One year later, Yeonpyeong still shows its scars
Yeonpyeong Island - Kim Jeong-su thought there was something wrong with his ears. He seemed to hear the stomping of dinosaurs.
“I evacuated my men to a safer position and we hit back with K-9 self-propelled howitzers,” Kim said, recalling the surprise attack from North Korea on Nov. 23, 2010.
Last week, JoongAng Ilbo reporters visited the island in advance of today’s one-year anniversary of the attack, and found that many parts - and the hearts of its people - remain bruised.
The shelling, the first North Korean attack on South Korean territory since the end of the Korean War, killed two civilians and two marines of the Yeonpyeong Unit, Sergeant Seo Jeong-woo and Private Moon Gwang-wook.
Around 170 rounds of shells were fired at the island. A mountain towering over the base of the unit, hit hard by the shelling, shows its scars.
Some of the artillery of the Seventh Squadron were shelled and hit by shrapnel.
A barber shop at the base still had a 1.5-meter diameter hole in its ceiling. The shop has been converted into a memorial to the destruction of the day. Kim was transferred to the headquarters of the Marine Corps in January, but he accompanied the reporters on the trip to meet some of his former comrades.
Among the 96 members of his squadron, only around 15 people were left on Yeonpyeong. (The others were transferred or discharged.) Sin Sang-mun, 21, one of the lower-ranking soldiers in the squadron a year ago, was now a senior. Sin welcomed Kim and the two men hugged.
The battle that day was cruel, Kim said, but it united the soldiers more than ever.
“‘You attack us once more and we’ll show what the cost will be.’ That’s what we think about here every day since last year,” said Do Gi-baek, a sergeant.
“Even if I am discharged and heading for the mainland,” he said, “if North Korea attempts another attack, I will return and fire back.”
Eight marines were injured during the shelling and were sent to a military facility on the mainland. They were offered to be relocated to any unit they wanted but five decided to return to Yeonpyeong. Lee Han, one of the five, suffered an injury to his thigh.
“I don’t think I was injured because I became a marine,” said Lee. “I think I survived because I am a marine. I got this life as a gift and now I can do anything I want.”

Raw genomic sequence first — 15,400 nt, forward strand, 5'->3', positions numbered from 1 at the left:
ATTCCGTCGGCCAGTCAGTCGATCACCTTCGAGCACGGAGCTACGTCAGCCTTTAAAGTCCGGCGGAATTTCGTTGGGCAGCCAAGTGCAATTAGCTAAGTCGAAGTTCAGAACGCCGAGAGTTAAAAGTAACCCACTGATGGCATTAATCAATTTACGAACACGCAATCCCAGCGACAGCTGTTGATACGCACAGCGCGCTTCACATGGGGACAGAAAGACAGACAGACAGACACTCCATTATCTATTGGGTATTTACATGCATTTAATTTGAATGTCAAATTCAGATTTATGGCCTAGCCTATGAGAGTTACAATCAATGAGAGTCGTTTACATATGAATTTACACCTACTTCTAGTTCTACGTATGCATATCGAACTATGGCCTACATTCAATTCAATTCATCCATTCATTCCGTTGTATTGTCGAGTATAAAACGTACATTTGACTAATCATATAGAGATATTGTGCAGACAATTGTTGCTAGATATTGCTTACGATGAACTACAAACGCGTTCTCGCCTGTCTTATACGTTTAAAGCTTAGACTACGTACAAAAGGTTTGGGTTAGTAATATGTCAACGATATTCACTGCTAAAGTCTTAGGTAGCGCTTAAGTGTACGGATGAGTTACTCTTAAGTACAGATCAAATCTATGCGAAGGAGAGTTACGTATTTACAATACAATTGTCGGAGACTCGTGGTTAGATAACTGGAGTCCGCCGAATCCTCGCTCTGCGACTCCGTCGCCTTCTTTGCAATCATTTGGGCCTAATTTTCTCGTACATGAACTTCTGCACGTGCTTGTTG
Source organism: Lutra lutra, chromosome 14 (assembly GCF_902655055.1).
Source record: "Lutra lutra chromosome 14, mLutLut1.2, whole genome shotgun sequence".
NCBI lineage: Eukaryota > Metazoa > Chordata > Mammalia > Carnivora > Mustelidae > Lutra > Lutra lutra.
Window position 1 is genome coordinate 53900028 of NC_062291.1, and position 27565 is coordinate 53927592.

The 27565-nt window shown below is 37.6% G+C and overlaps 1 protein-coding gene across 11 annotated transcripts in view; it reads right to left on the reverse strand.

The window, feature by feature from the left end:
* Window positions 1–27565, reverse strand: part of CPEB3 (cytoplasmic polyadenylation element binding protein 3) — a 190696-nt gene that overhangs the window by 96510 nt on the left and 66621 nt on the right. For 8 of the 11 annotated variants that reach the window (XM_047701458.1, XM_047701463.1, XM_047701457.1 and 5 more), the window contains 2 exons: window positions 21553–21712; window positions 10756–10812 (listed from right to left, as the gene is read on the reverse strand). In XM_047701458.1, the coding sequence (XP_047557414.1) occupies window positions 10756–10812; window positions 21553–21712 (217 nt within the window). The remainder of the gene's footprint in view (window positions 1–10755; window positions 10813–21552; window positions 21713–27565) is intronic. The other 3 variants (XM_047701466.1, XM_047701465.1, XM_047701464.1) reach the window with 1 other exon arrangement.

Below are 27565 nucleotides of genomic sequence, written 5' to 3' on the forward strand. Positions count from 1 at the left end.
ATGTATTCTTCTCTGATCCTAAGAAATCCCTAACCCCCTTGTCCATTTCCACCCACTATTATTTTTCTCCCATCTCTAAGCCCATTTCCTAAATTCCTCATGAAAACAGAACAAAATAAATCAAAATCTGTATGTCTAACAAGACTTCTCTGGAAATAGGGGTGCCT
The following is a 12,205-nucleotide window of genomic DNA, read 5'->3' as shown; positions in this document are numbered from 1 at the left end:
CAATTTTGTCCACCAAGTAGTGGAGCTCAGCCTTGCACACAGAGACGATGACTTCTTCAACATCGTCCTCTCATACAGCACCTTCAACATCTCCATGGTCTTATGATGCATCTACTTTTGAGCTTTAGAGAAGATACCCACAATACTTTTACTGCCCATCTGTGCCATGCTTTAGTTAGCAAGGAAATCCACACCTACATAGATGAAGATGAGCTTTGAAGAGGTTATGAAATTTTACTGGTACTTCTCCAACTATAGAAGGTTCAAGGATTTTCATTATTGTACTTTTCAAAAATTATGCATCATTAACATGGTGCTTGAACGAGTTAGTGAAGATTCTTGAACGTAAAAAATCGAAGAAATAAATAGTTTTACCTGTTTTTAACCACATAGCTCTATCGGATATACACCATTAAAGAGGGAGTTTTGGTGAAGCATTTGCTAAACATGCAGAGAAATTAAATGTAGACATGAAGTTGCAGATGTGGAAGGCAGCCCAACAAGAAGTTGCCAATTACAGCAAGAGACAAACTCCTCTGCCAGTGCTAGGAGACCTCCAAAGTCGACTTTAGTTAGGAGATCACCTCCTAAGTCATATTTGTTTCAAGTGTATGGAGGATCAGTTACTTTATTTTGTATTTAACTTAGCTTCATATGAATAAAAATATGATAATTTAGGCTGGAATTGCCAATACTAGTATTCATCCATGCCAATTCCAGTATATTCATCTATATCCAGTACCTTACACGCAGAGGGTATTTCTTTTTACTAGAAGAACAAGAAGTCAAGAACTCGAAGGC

For the island’s residents, time appears to have been a healer. The number of residents increased from 1,750 in November last year to 1,898 as of last Thursday.
A year ago, there was no around-the-clock convenience store on the island. Now there are two. The number of visitors to the island between January and October rose 27 percent from a year ago to 29,000.
But psychological wounds have been slow to heal. Resident Kim Jeong-hi, 47, said any news indicating unusual activity in North Korea triggers the memories of a year ago.
“Anytime a village official turns up, children get frightened and ask whether we’re being evacuated again,” said a 35-year-old teacher who runs a private school on the island. Schools on the island have asked for medical counselors from the Incheon Metropolitan City Office of Education for students suffering from post-traumatic stress.
North Korea still claims that the shelling was an act of self-defense following “provocative” military drills on the island by the South. North Korea’s official propaganda Web site, Uriminzokkiri, yesterday complained that the South is fortifying its forces on the island “to make another military provocation like the Yeonpyeong incident.”
To deter additional attacks, the South’s Joint Chiefs of Staff said yesterday it will conduct exercises today including one that simulates an attack on Yeonpyeong and other borderline islands.
By Jeong Gi-hwan, Moon Gwang-lip [firstname.lastname@example.org]
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